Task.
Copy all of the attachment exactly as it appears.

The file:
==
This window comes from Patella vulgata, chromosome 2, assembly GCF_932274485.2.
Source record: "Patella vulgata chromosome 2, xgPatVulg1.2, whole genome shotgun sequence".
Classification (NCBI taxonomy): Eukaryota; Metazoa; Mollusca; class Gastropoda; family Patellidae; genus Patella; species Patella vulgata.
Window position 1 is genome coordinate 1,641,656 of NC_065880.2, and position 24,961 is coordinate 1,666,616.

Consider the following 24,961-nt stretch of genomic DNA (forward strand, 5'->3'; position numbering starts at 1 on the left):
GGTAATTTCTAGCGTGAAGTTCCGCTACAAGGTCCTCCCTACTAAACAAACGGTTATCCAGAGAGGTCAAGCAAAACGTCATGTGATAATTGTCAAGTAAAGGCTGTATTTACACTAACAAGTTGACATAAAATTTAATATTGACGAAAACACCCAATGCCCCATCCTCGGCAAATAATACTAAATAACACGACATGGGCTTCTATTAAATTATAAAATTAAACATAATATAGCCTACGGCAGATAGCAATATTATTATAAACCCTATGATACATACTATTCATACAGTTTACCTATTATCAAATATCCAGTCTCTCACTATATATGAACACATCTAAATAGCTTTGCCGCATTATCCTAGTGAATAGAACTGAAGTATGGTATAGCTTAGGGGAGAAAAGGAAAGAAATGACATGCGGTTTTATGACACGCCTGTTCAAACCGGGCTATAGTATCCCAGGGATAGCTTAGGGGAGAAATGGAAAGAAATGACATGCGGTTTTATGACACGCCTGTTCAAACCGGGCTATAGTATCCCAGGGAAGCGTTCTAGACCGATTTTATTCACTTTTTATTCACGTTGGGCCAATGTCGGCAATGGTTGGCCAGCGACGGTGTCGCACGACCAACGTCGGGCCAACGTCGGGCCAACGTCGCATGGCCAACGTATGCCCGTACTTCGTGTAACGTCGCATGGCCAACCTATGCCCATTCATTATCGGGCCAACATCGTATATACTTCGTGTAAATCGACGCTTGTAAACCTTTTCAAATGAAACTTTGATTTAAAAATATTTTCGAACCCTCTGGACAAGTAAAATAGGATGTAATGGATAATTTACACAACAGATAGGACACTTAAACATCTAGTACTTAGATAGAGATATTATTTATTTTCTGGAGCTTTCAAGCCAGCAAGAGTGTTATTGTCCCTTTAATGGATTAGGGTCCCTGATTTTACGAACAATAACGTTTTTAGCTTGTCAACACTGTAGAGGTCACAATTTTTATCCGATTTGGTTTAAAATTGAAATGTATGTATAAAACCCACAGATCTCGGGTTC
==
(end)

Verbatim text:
This window comes from Patella vulgata, chromosome 2, assembly GCF_932274485.2.
Source record: "Patella vulgata chromosome 2, xgPatVulg1.2, whole genome shotgun sequence".
Classification (NCBI taxonomy): Eukaryota; Metazoa; Mollusca; class Gastropoda; family Patellidae; genus Patella; species Patella vulgata.
Window position 1 is genome coordinate 1,641,656 of NC_065880.2, and position 24,961 is coordinate 1,666,616.

Consider the following 24,961-nt stretch of genomic DNA (forward strand, 5'->3'; position numbering starts at 1 on the left):
GGTAATTTCTAGCGTGAAGTTCCGCTACAAGGTCCTCCCTACTAAACAAACGGTTATCCAGAGAGGTCAAGCAAAACGTCATGTGATAATTGTCAAGTAAAGGCTGTATTTACACTAACAAGTTGACATAAAATTTAATATTGACGAAAACACCCAATGCCCCATCCTCGGCAAATAATACTAAATAACACGACATGGGCTTCTATTAAATTATAAAATTAAACATAATATAGCCTACGGCAGATAGCAATATTATTATAAACCCTATGATACATACTATTCATACAGTTTACCTATTATCAAATATCCAGTCTCTCACTATATATGAACACATCTAAATAGCTTTGCCGCATTATCCTAGTGAATAGAACTGAAGTATGGTATAGCTTAGGGGAGAAAAGGAAAGAAATGACATGCGGTTTTATGACACGCCTGTTCAAACCGGGCTATAGTATCCCAGGGATAGCTTAGGGGAGAAATGGAAAGAAATGACATGCGGTTTTATGACACGCCTGTTCAAACCGGGCTATAGTATCCCAGGGAAGCGTTCTAGACCGATTTTATTCACTTTTTATTCACGTTGGGCCAATGTCGGCAATGGTTGGCCAGCGACGGTGTCGCACGACCAACGTCGGGCCAACGTCGGGCCAACGTCGCATGGCCAACGTATGCCCGTACTTCGTGTAACGTCGCATGGCCAACCTATGCCCATTCATTATCGGGCCAACATCGTATATACTTCGTGTAAATCGACGCTTGTAAACCTTTTCAAATGAAACTTTGATTTAAAAATATTTTCGAACCCTCTGGACAAGTAAAATAGGATGTAATGGATAATTTACACAACAGATAGGACACTTAAACATCTAGTACTTAGATAGAGATATTATTTATTTTCTGGAGCTTTCAAGCCAGCAAGAGTGTTATTGTCCCTTTAATGGATTAGGGTCCCTGATTTTACGAACAATAACGTTTTTAGCTTGTCAACACTGTAGAGGTCACAATTTTTATCCGATTTGGTTTAAAATTGAAATGTATGTATAAAACCCACAGATCTCGGGTTC